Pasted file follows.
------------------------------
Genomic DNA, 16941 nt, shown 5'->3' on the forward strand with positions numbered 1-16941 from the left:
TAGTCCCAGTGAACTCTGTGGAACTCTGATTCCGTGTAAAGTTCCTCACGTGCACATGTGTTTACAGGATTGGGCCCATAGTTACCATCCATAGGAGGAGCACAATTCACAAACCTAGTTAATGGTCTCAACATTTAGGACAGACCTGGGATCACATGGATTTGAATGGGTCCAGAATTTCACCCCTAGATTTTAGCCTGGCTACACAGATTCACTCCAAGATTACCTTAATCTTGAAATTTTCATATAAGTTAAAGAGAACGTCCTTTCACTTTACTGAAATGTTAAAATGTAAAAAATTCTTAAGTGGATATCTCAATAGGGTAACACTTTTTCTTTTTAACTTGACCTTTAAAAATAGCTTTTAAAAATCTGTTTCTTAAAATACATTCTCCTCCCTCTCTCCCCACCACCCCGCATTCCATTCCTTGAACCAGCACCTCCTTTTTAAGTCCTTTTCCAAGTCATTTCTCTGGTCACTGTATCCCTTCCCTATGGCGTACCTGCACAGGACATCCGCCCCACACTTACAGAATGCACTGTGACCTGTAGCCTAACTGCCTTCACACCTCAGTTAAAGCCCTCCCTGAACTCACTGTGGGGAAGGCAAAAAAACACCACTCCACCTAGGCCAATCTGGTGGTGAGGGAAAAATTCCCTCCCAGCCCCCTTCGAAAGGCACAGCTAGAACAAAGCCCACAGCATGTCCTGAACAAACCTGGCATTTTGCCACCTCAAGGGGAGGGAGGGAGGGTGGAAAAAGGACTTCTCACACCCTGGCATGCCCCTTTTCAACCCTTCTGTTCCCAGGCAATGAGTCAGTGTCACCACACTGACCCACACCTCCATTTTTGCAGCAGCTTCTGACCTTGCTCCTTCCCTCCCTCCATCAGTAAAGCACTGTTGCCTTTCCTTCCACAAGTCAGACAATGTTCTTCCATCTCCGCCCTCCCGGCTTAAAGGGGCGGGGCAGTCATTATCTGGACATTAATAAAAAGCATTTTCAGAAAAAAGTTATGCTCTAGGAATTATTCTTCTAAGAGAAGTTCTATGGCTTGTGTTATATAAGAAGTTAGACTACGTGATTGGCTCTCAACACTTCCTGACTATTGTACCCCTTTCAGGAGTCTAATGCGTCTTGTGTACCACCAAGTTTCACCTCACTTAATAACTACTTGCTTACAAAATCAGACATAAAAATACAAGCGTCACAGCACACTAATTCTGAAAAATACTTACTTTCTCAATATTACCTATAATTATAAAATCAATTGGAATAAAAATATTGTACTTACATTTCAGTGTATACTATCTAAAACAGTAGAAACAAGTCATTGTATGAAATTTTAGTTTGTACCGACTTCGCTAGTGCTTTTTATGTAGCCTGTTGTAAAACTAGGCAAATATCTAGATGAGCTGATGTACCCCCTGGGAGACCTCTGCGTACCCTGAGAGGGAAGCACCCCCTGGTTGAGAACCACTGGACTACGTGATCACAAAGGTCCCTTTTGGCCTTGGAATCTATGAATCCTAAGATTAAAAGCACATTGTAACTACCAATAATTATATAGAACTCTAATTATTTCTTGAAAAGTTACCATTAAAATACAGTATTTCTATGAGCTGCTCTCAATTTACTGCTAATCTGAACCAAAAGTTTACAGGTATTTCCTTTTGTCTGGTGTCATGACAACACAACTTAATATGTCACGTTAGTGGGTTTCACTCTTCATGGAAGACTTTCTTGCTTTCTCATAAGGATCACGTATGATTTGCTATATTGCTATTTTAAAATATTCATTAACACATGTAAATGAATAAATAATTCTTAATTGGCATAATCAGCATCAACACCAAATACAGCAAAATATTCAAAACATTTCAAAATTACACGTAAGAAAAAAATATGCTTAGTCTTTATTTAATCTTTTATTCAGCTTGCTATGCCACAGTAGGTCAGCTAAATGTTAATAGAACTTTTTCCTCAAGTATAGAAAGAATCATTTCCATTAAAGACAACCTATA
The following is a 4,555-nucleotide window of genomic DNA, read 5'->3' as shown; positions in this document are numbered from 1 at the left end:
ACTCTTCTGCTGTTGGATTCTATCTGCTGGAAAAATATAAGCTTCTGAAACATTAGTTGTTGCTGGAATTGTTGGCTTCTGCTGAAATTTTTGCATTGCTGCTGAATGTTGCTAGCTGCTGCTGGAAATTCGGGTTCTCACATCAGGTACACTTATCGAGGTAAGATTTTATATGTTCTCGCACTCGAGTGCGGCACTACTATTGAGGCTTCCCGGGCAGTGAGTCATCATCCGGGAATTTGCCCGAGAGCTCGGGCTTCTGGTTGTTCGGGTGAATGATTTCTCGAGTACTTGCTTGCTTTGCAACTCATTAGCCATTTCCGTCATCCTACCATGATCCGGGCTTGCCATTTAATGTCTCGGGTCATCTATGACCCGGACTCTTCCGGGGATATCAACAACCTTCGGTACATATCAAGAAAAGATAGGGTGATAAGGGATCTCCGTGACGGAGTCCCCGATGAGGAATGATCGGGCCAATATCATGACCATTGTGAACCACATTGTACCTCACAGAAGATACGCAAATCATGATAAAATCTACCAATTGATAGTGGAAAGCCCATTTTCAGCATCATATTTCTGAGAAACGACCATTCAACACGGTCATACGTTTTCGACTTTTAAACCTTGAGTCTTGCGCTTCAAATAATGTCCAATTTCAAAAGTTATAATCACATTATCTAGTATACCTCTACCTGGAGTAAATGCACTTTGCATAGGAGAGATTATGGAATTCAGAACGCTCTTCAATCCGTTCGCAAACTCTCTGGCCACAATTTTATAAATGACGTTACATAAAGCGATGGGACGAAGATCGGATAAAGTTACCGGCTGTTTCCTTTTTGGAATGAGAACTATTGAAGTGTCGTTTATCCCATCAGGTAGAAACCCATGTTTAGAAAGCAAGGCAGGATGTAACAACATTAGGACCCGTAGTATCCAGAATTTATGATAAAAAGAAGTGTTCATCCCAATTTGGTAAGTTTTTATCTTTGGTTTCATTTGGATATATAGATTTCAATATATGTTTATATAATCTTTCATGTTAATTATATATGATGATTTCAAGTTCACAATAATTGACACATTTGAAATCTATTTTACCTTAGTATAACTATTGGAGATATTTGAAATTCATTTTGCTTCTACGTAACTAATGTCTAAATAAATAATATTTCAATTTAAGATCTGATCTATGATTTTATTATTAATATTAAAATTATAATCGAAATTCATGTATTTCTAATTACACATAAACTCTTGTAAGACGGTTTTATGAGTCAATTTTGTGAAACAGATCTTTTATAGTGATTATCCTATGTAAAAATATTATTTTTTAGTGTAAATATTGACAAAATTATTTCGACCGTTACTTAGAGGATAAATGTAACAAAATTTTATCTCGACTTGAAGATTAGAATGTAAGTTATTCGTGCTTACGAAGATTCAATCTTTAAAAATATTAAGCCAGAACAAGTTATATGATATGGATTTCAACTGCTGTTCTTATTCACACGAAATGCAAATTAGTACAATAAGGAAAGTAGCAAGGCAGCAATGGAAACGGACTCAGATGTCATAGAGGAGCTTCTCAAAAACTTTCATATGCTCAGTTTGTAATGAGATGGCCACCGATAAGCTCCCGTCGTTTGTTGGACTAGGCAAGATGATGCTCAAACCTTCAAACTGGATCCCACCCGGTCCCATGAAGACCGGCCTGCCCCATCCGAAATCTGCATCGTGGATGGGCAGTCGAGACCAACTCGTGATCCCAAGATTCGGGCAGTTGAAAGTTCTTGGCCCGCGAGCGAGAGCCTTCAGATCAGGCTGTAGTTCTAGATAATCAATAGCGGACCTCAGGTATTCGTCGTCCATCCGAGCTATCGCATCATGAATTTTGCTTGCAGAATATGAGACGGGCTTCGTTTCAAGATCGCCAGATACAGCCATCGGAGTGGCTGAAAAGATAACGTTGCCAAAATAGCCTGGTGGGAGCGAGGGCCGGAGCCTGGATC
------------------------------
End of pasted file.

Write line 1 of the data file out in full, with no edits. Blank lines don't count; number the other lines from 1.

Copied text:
Genomic DNA, 16941 nt, shown 5'->3' on the forward strand with positions numbered 1-16941 from the left: